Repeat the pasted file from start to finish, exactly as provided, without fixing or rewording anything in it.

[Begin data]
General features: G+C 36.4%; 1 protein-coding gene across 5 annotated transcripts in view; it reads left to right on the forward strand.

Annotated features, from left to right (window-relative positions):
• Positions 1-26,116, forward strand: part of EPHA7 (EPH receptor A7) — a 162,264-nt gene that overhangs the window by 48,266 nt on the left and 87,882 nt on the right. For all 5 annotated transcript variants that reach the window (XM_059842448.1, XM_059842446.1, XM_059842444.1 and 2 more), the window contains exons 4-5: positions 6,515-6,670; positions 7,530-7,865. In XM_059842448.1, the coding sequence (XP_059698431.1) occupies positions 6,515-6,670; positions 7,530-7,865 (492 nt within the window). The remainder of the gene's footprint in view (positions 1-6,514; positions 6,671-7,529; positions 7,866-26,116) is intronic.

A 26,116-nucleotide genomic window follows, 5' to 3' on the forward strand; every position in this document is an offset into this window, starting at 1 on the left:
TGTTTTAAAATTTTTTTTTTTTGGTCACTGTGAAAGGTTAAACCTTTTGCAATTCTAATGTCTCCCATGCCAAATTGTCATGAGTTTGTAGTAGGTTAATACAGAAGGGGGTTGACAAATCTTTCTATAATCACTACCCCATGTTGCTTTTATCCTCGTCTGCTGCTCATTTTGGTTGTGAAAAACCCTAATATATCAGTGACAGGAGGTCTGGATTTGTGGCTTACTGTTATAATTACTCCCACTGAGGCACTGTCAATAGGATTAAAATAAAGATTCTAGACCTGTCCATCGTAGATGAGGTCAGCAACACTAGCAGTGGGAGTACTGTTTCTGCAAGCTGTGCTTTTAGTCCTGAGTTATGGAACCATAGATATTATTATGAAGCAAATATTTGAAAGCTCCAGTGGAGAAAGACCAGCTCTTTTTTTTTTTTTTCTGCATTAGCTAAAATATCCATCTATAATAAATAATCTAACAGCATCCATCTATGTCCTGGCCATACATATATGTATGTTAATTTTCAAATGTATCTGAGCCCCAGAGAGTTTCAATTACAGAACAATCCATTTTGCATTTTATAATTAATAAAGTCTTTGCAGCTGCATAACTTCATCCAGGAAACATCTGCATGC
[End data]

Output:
General features: G+C 36.4%; 1 protein-coding gene across 5 annotated transcripts in view; it reads left to right on the forward strand.

Annotated features, from left to right (window-relative positions):
• Positions 1-26,116, forward strand: part of EPHA7 (EPH receptor A7) — a 162,264-nt gene that overhangs the window by 48,266 nt on the left and 87,882 nt on the right. For all 5 annotated transcript variants that reach the window (XM_059842448.1, XM_059842446.1, XM_059842444.1 and 2 more), the window contains exons 4-5: positions 6,515-6,670; positions 7,530-7,865. In XM_059842448.1, the coding sequence (XP_059698431.1) occupies positions 6,515-6,670; positions 7,530-7,865 (492 nt within the window). The remainder of the gene's footprint in view (positions 1-6,514; positions 6,671-7,529; positions 7,866-26,116) is intronic.

A 26,116-nucleotide genomic window follows, 5' to 3' on the forward strand; every position in this document is an offset into this window, starting at 1 on the left:
TGTTTTAAAATTTTTTTTTTTTGGTCACTGTGAAAGGTTAAACCTTTTGCAATTCTAATGTCTCCCATGCCAAATTGTCATGAGTTTGTAGTAGGTTAATACAGAAGGGGGTTGACAAATCTTTCTATAATCACTACCCCATGTTGCTTTTATCCTCGTCTGCTGCTCATTTTGGTTGTGAAAAACCCTAATATATCAGTGACAGGAGGTCTGGATTTGTGGCTTACTGTTATAATTACTCCCACTGAGGCACTGTCAATAGGATTAAAATAAAGATTCTAGACCTGTCCATCGTAGATGAGGTCAGCAACACTAGCAGTGGGAGTACTGTTTCTGCAAGCTGTGCTTTTAGTCCTGAGTTATGGAACCATAGATATTATTATGAAGCAAATATTTGAAAGCTCCAGTGGAGAAAGACCAGCTCTTTTTTTTTTTTTTCTGCATTAGCTAAAATATCCATCTATAATAAATAATCTAACAGCATCCATCTATGTCCTGGCCATACATATATGTATGTTAATTTTCAAATGTATCTGAGCCCCAGAGAGTTTCAATTACAGAACAATCCATTTTGCATTTTATAATTAATAAAGTCTTTGCAGCTGCATAACTTCATCCAGGAAACATCTGCATGC